September 11, 2015

Review: One by Sarah Crossan

Title: One
Author: Sarah Crossan
Publisher: Greenwillow Books
Release date: September 15th 2015
Source: Edelweiss
Format: eARC

Rating: 4.5/5

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Tippi and Grace share everything—clothes, friends . . . even their body. Writing in free verse, Sarah Crossan tells the sensitive and moving story of conjoined twin sisters, which will find fans in readers of Gayle Forman, Jodi Picoult, and Jandy Nelson.

Tippi and Grace. Grace and Tippi. For them, it’s normal to step into the same skirt. To hook their arms around each other for balance. To fall asleep listening to the other breathing. To share. And to keep some things private. The two sixteen-year-old girls have two heads, two hearts, and each has two arms, but at the belly, they join. And they are happy, never wanting to risk the dangerous separation surgery.

But the girls’ body is beginning to fight against them. And soon they will have to face the impossible choice they have avoided for their entire lives.

One is a novel written in free verse, emotionally charged, sad and touching about two conjoined twin sisters. This is the first novel I've read that is written in verse, so that part was new for me and I really really enjoyed it tremendously.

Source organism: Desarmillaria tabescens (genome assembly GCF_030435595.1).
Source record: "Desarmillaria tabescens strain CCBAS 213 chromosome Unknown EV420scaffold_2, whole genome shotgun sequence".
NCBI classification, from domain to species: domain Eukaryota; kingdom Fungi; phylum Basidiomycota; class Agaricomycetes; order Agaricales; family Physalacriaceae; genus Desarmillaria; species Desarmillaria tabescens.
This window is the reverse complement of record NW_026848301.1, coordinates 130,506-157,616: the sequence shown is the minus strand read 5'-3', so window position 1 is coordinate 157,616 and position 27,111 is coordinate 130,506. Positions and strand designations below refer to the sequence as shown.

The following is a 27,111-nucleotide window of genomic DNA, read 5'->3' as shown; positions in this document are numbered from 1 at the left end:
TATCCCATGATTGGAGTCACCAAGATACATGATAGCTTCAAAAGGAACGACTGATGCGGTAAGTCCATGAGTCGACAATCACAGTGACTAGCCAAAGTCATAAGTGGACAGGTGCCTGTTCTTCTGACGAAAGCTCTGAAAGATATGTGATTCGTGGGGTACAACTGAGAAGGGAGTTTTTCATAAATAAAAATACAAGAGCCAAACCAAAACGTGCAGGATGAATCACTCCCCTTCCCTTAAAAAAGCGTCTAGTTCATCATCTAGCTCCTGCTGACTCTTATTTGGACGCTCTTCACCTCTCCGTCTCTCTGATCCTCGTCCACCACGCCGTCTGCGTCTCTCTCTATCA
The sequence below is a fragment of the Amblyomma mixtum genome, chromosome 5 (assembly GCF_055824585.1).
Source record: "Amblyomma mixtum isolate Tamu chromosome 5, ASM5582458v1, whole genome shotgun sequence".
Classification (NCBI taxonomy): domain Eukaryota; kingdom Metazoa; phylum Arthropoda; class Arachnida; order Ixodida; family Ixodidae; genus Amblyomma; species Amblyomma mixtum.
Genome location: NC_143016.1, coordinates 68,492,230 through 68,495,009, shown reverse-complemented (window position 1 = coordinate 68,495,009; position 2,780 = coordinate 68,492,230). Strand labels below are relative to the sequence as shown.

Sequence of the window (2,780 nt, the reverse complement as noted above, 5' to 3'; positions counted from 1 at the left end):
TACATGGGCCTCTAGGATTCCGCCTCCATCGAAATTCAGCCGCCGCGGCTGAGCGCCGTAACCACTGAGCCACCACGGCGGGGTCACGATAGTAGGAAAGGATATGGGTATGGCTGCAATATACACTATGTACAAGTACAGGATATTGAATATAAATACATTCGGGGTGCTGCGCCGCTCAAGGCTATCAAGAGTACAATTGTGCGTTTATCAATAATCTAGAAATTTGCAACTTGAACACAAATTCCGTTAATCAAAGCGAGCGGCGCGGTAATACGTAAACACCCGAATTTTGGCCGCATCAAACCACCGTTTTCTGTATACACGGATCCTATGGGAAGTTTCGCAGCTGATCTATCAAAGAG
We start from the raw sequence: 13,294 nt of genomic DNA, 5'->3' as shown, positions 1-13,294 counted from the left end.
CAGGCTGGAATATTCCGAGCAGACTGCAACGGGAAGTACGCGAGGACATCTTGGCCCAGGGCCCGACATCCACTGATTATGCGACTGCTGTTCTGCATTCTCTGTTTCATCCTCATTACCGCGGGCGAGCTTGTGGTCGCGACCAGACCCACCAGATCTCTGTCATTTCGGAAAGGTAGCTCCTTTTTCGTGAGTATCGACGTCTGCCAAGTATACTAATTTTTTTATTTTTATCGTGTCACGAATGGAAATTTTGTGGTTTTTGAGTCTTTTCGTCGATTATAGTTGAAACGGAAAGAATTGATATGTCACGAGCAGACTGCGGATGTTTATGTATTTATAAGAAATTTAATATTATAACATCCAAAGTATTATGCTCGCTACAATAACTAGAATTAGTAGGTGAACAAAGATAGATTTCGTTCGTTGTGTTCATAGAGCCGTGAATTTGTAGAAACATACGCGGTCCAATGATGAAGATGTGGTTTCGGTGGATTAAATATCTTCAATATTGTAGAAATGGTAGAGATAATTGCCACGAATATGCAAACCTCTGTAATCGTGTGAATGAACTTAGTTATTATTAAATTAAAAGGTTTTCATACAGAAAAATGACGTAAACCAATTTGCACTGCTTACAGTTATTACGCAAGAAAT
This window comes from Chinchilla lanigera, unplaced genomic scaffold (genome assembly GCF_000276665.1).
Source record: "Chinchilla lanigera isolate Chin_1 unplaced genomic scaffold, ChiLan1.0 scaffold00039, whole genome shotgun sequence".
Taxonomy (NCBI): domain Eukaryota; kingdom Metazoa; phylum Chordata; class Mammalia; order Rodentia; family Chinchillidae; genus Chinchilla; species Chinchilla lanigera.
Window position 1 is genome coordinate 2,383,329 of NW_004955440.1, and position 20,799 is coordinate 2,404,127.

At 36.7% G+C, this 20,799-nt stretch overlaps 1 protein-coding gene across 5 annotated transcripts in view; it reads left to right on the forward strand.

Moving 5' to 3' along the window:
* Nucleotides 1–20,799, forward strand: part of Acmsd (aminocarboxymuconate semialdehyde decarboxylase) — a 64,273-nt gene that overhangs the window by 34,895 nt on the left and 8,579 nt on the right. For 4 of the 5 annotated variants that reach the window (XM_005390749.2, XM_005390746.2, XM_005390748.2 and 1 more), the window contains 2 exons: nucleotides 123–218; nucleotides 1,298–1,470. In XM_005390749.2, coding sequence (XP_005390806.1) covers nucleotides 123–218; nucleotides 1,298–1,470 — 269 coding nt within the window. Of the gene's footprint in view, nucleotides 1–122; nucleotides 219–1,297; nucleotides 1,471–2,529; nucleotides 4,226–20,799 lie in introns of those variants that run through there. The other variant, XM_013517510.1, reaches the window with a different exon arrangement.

Tippi and Grace are two 16 year old girls that all their lives have been home schooled, attended regularly to the doctor for check ups about their health, and visit often the psychologist, all of these have affected the economy of her family and for the first time in their life they´re going to public school, where they will make friends but also be mocked and misunderstood by their peers. Besides that one of the girls begins to have romantic feelings for one of her classmates, something she never saw as a possibility, due to the isolation in which they grew up, aside from their family, doctors and people they crossed paths on the street, they had no friends of their own age.

An also for the first time Tippi and Grace are forced to really contemplate the idea of ​​separation surgery because if they didn´t undertake such surgery it would have a great impact on their health.

The story is told in verse, from the viewpoint of Grace, which is the most friendly twin, which accepts the decisions of their parents and sister, without causing problems and is carried away by his Tippi, the twin with more character dominant.

One is beautifully written, it's a sad, touching, poignant, bittersweet novel, is one of those books that once you finish reading it you can not get it out of your head by the roller coaster of emotions that provoke on you. I highly recommended this contemporary novel.

1 comment:

  1. Interesting concept! It sounds too good to pass up. :)